Introduction to AWS CLI

Installing the aws cli

On linux: If you don’t have pip installed, install it first:

curl “https://bootstrap.pypa.io/get-pip.py” -o “get-pip.py”

sudo python get-pip.py

Then install awscli:

sudo pip install awscli

On Windows: Download the latest installers from here

Configuring the aws cli

Now you have aws cli installed, you’ll have to configure it access your AWS resources. You can have multiple profiles like test, dev, prod, etc profiles. So let’s assume you want to configure it for your test environment.

aws configure –profile=test

It will ask for following information:

AWS Access Key ID [None]: XXXXXXXXXXXXXX

AWS Secret Access Key [None]: XXXXXXXXXXXXXXXXXXXX

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Default region name [None]: us-west-2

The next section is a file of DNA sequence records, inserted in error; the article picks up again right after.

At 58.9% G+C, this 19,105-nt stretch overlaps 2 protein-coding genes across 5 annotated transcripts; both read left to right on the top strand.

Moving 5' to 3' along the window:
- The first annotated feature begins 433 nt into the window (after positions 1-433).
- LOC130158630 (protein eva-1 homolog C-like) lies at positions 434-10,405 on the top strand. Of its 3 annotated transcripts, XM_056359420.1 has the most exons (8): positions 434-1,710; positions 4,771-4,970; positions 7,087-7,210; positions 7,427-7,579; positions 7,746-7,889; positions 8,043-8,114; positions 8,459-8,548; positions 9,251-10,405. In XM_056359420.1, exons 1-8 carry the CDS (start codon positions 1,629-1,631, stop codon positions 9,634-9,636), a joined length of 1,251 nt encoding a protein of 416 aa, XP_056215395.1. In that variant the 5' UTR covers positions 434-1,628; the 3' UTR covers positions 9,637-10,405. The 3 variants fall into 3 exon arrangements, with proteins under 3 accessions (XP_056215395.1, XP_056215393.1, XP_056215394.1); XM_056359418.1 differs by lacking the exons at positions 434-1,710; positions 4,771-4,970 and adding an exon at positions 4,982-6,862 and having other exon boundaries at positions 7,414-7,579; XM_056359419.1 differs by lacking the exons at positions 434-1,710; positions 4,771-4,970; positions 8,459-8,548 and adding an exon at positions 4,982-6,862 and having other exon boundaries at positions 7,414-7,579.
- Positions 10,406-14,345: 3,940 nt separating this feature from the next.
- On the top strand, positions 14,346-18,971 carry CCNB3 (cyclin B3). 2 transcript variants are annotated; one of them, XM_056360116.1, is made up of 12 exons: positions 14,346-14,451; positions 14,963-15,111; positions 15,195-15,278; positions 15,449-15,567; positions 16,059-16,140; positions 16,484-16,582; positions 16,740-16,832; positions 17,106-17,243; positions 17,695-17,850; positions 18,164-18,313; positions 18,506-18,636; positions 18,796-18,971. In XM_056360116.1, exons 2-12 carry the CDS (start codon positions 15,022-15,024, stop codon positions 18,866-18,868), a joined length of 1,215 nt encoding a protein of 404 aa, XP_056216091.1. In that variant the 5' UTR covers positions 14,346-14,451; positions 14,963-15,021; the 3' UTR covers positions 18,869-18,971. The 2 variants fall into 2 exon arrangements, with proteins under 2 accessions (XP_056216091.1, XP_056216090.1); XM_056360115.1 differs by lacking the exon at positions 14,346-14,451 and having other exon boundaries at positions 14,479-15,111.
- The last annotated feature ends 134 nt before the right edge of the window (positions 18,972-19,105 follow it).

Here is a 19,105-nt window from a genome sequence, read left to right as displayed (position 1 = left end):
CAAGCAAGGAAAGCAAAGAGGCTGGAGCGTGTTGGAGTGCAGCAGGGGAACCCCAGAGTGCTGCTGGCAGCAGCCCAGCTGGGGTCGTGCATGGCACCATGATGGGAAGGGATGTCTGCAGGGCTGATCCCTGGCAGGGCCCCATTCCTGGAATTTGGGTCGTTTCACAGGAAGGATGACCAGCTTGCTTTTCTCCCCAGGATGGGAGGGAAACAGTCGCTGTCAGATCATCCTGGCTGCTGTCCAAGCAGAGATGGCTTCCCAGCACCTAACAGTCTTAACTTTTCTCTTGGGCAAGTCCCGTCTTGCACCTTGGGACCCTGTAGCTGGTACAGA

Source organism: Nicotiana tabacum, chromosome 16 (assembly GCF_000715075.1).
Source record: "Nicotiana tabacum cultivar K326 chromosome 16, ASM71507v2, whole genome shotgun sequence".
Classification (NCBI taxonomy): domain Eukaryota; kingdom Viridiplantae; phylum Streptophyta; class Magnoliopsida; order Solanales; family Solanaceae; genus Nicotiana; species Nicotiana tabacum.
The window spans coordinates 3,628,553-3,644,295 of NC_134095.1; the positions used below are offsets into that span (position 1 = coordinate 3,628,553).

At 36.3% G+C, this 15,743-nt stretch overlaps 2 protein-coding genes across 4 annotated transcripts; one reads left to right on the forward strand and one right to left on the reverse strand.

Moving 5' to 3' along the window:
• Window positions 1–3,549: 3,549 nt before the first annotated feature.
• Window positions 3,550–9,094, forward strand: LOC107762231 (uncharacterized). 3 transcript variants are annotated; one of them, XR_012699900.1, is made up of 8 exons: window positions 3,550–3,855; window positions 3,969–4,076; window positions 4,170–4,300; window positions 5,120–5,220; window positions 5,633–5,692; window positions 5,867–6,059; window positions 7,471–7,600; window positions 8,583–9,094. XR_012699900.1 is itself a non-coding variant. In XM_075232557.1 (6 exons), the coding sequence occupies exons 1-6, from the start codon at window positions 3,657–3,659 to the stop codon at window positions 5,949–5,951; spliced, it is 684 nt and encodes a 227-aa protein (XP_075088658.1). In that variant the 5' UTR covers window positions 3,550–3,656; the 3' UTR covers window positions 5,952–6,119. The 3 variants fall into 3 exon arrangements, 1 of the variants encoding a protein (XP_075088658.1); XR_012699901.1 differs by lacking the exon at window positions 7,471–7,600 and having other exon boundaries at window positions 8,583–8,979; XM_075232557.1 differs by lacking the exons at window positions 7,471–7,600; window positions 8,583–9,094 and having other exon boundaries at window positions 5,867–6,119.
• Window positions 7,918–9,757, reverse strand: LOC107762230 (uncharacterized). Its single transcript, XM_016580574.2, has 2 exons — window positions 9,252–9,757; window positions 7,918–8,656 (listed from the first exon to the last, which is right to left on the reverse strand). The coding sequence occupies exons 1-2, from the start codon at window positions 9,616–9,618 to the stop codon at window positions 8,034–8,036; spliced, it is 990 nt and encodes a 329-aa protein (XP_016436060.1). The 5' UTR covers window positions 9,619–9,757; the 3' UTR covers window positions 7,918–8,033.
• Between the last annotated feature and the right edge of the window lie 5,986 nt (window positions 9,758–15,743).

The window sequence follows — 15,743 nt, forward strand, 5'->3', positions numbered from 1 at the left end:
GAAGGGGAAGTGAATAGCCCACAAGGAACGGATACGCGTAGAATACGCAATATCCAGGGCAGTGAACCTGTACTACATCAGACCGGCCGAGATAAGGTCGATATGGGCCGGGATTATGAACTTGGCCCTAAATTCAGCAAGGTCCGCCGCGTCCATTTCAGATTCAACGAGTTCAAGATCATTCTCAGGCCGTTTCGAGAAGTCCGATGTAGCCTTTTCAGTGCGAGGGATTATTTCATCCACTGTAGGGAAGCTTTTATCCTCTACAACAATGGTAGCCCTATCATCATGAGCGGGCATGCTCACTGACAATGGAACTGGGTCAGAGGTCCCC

Default output format [None]: json

You will get the above information from IAM management in AWS Console.

Working with aws cli

The best part about aws cli is that you can embed the commands into a script and can trigger them based on some criteria. Like auto deployment on production (in Elastic Beanstalk), no need to go to AWS Console to select and deploy.

You’ll get all the available commands by running:

  • This will give all the available commands aws help

You can even go further, like:

  • This will give all the available options for ec2 aws ec2 help
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and further

  • This will output all the operations you can do with ec2 instances aws ec2 describe-instances help

You can list/manipulate all the aws resources (S3, EC2, EBS, RDS, etc) using aws cli. Here’s the complete documentation.

 

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